Let’s Talk Quantum AI

Last week saw Sorbonne University and the University of Sydney hold a joint virtual workshop on Quantum AI. Here, a scientist from each institution reflects on the challenges and exciting possibilities for its future use in the real world.

What excites you about your current research?

Dr Valentina Parigi: I currently work with multimode quantum optical fields and in particular, my project consists of arranging them in complex network structures, which are used in quantum information protocols. I’m really excited by the idea that complex network theory, which has been developed for real-world social, biological and technological networks, has turned out to be apt at describing our quantum optical systems.

Dr Ben Brown:  My research, on quantum error correction, investigates how to build a large-scale quantum computer that can work in a noisy environment. This is a difficult but essential problem that still needs to be solved to realize useful quantum technologies. I get excited when I find new models from different areas of mathematics and physics that are useful for robust quantum computation.


What are the challenges?

Parigi: For quantum information encoding we use a strategy that exploits so-called continuous variables. Within this framework, a challenge remains in understanding the set of resources required to implement useful quantum protocols. Also, our experimental systems have a large set of degrees of freedom that can be exploited to build quantum networks. A major challenge is thus in developing experimental methods that are able to control and measure all of them.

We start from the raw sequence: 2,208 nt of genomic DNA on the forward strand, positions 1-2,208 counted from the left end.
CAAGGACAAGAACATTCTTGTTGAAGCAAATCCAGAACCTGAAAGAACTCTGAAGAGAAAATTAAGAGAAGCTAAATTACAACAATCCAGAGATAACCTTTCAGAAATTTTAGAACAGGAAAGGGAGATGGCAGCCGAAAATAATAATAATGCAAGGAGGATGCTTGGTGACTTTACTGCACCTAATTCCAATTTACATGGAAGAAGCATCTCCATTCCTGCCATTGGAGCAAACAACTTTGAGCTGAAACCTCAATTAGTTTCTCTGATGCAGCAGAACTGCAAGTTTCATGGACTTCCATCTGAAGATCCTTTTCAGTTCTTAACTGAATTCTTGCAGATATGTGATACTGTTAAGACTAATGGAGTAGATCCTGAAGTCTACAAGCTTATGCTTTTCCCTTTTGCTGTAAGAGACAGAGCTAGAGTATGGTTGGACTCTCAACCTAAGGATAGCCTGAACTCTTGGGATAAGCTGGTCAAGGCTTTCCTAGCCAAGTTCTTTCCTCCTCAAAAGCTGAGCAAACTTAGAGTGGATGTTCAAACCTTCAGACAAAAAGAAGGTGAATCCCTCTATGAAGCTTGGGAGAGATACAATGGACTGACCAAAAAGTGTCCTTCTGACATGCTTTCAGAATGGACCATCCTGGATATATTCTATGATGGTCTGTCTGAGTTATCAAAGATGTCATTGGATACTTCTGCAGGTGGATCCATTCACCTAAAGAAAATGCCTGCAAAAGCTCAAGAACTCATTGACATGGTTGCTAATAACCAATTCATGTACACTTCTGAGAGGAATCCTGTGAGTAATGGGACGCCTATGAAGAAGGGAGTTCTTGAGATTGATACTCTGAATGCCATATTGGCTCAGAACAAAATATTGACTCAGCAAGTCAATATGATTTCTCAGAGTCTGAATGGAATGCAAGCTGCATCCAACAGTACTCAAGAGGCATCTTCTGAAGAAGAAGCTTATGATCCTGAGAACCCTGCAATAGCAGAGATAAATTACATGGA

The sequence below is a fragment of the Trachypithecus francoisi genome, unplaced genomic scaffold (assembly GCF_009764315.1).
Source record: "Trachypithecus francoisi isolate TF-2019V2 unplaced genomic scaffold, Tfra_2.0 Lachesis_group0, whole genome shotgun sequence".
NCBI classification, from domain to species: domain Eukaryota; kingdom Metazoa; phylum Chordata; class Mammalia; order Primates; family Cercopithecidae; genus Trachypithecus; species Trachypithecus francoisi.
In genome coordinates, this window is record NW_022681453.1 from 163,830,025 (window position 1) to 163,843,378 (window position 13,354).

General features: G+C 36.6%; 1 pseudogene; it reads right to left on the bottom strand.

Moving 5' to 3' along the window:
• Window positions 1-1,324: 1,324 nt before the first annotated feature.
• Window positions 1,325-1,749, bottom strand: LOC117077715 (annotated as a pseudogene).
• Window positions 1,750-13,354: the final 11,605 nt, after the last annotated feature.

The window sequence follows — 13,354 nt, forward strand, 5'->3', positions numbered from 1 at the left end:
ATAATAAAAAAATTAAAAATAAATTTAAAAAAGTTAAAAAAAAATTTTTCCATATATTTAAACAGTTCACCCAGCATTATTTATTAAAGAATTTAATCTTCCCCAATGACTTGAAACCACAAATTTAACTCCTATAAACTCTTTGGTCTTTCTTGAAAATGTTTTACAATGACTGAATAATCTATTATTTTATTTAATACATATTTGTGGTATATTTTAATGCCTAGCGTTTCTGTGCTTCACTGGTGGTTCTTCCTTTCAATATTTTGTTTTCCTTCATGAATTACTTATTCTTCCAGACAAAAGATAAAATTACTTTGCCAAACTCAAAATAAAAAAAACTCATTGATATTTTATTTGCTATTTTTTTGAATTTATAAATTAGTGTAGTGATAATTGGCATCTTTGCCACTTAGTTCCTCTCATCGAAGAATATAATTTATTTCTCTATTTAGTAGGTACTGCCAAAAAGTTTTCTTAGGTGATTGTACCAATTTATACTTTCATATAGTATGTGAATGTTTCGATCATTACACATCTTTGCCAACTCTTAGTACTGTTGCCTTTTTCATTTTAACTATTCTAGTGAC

Brown: We develop and design very abstract mathematical models for fault-tolerant quantum computation. We need to build these models in the laboratory and, ultimately, we need to fabricate them at large scale for commercial use. A major challenge we must overcome is building collaborations with experimental physicists. This is necessary for two reasons. First of all, we need to communicate new models to our colleagues that are working in the laboratory that can correct errors that physical quantum systems experience. It is also important to understand the hardware that can be constructed in the laboratory, together with its shortcomings. This allows us to develop fault-tolerant architectures that can compensate for the weaknesses of the quantum devices that we can make in the laboratory.

Dr Valentina Parigi is Associate Professor at Sorbonne University, working in the Multimode Quantum Optics Team of the Kastler-Brossel Laboratory.

Dr Ben Brown is a theoretical physicist and research fellow at the University of Sydney. 

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